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The Military Occupation of D.C. Is a National Disgrace

Tens of thousands of troops have locked down the city. This isn’t necessary to secure Biden’s inauguration—it’s just more security theater.

Tasos Katopodis/Getty Images

Four years after Donald Trump’s sparsely attended inauguration, Joe Biden is likely to be sworn in before a crowd of, well, almost no one. Some past presidents will attend—though not Trump—and a few other dignitaries and celebrity performers, but that’s basically it. In response to the January 6 MAGA riot at the Capitol, and amid fears of more right-wing violence, the city has been subjected to a militarized lockdown to a degree not seen since at least 1968. Twenty-five thousand National Guard now roam the streets, along with thousands of police officers and representatives of other law enforcement agencies. Unscalable fences and checkpoints barnacle the center of the city. The part of D.C. where tourists usually gawp at the heart of imperial power—the National Mall and the White House—has now been rendered a no-go “red zone.”

Pundits have reached for comparisons to the American-instituted “green” zones of Kabul and Baghdad (even the Secret Service has used the term). But that elides some important facts, namely that while D.C. recently experienced a white supremacist uprising, it’s far from an active theater of conflict. It’s precisely because D.C. is not a war zone that its military occupation seems so shocking. Just a couple weeks ago, the capital was much like any other major American city, which is to say highly surveilled and policed but not occupied. It didn’t feel like a militarized ghost town, like a Call of Duty map.

It says a lot about the state of a country’s democracy that an ostensibly peaceful transfer of power can only be conducted under massive armed guard. Even if nothing violent happens at the inauguration—no rogue soldiers taking shots at the new president, no Trumpist hordes storming Capitol Hill—we’ll regret that the response to the current crisis was the complete and total militarization of what was once a signal event in American democratic life. Because if our country’s history is any guide, there’s no turning back from this.

While the threat of Trumpist violence is real, it’s not on the order of an invading army, making it hard to tell why such a disproportionate response is needed. Surveying the mayor’s office and various law enforcement agencies, Vox’s Alex Ward could find no justification for the huge military outlay. He described the several blocks around the White House as a “veritable fortress.” The enormous commitment of National Guard troops has also raised fears of an insider attack. Although the FBI is vetting guardsmen, Acting Secretary of Defense Christopher Miller said there is no specific threat. Even so, according to the Associated Press, 12 guardsmen who expressed extremist views or had connections to right-ring militias were removed from the inaugural security operation.

A brief glance at recent U.S. history shows that military and security commitments, once made, are difficult to roll back. Freighted with the responsibility of stopping the ever-imminent “next attack,” politicians and security officials will support whatever measures are deemed necessary—even if they shred civil liberties and make urban life unrecognizable. In this sense, the occupation of D.C. recalls the many strategic errors and moral blunders of the last two decades of the war on terror. Rather than learn from that experience and work toward nonmilitarized solutions to our security challenges, the political establishment seems ready to embrace a new smarter, wiser version of the war on terror, this time targeting domestic political extremists.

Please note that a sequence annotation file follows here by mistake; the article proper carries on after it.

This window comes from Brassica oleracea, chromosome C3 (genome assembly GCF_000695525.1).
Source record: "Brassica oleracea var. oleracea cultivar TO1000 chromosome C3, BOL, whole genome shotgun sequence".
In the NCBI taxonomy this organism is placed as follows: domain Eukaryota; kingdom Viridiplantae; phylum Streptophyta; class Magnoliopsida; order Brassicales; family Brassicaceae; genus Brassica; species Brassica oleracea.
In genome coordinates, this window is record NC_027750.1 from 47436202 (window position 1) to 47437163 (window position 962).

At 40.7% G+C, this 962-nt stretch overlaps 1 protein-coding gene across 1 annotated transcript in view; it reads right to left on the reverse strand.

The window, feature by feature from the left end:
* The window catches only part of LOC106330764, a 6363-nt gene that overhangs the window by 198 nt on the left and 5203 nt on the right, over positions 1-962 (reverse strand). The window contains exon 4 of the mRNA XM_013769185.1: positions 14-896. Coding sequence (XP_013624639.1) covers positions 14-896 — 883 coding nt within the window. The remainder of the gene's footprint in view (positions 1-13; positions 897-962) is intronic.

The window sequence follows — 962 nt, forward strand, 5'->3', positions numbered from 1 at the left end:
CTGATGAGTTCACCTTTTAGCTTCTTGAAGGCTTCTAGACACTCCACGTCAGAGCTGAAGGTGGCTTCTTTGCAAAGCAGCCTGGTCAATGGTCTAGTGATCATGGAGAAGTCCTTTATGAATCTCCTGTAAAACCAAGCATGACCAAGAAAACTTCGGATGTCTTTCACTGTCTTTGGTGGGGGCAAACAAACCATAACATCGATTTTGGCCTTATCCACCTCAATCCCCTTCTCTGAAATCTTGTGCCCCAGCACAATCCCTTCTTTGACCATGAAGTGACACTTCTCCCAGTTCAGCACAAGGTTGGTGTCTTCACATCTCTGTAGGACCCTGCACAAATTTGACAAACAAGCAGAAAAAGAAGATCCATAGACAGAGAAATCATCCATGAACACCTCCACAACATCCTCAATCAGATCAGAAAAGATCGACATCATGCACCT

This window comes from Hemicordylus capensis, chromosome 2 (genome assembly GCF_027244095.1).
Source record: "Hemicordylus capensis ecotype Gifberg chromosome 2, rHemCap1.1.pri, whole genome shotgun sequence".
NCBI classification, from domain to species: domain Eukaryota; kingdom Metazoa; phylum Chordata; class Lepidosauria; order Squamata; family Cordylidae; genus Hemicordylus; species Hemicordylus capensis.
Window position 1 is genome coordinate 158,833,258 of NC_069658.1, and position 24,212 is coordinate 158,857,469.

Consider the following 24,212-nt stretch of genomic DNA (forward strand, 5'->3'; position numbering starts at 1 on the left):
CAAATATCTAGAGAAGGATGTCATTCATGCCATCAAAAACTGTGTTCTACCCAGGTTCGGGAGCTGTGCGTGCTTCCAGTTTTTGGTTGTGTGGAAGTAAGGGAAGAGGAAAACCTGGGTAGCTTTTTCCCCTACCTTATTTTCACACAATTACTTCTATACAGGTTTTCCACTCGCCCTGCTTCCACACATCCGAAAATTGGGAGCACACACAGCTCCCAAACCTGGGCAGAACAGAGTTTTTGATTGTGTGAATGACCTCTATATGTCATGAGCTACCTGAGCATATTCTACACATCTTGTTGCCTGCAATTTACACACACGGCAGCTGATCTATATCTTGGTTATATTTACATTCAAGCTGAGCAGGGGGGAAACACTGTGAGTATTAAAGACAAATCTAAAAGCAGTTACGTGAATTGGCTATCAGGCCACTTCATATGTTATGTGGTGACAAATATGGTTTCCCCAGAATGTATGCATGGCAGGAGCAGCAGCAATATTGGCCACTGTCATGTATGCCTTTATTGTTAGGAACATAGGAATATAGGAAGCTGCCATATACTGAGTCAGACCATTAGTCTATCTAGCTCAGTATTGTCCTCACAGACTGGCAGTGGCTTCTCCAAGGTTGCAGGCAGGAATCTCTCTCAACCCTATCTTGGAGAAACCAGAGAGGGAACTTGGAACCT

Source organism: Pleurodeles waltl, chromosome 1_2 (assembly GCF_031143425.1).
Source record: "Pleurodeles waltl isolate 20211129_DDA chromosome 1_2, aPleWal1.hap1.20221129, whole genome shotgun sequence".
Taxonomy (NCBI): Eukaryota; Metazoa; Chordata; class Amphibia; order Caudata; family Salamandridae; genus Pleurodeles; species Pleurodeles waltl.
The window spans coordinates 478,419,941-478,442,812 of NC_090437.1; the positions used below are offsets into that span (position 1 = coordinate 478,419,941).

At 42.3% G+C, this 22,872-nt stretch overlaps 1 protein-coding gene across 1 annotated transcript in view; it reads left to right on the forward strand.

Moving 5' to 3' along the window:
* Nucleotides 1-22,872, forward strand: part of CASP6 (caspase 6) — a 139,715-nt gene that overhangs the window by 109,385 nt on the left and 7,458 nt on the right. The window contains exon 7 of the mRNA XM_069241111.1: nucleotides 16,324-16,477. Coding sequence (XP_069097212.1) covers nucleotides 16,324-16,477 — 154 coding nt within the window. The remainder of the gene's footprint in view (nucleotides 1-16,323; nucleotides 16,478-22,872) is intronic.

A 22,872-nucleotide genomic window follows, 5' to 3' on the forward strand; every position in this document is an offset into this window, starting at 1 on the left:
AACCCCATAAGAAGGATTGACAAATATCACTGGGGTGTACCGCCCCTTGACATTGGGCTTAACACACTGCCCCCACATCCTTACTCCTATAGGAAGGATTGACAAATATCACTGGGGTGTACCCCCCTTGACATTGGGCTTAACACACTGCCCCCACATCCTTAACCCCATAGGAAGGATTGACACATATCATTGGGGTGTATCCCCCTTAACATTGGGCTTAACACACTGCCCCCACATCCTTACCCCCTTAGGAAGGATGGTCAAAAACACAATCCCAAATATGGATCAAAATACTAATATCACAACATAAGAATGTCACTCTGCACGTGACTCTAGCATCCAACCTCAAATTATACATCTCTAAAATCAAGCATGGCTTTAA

Consider, then, the Biden inauguration’s security theater to be the first operation in the new war against white supremacist terrorism. It’s being launched with the laudable goal of tamping down political violence, but it likely won’t end there, as shown by our still-unresolved global war on terror. If the last 20 years are any guide, the worst effects will be felt by the vulnerable—Muslims and other religious and ethnic minorities; people with criminal records; homeless people, whose encampments are deemed security threats. There will be successes but also a body count. (Perhaps Biden will, in the name of stopping a white supremacist attack in the Pacific Northwest, authorize the first domestic drone strike.)

There’s no law requiring Biden to be sworn in at the U.S. Capitol; he could have chosen the Oval Office or Rose Garden or a number of other, more secure locations. Instead, with a pandemic ravaging the country and the capital occupied by troops, the inauguration of our country’s oldest president has the feel of a gerontocracy celebrating its brush with fascism by reaffirming the worst elements of empire: Biden will swear his constitutional oath in front of a small army of soldiers deemed loyal to the republic. As we white-knuckle it through the final hours of Trump’s reign, it’s clearer than ever that Inauguration Day doesn’t represent a clean break—that his legacy will, in fact, haunt America for an unimaginably long time.

This article has been updated.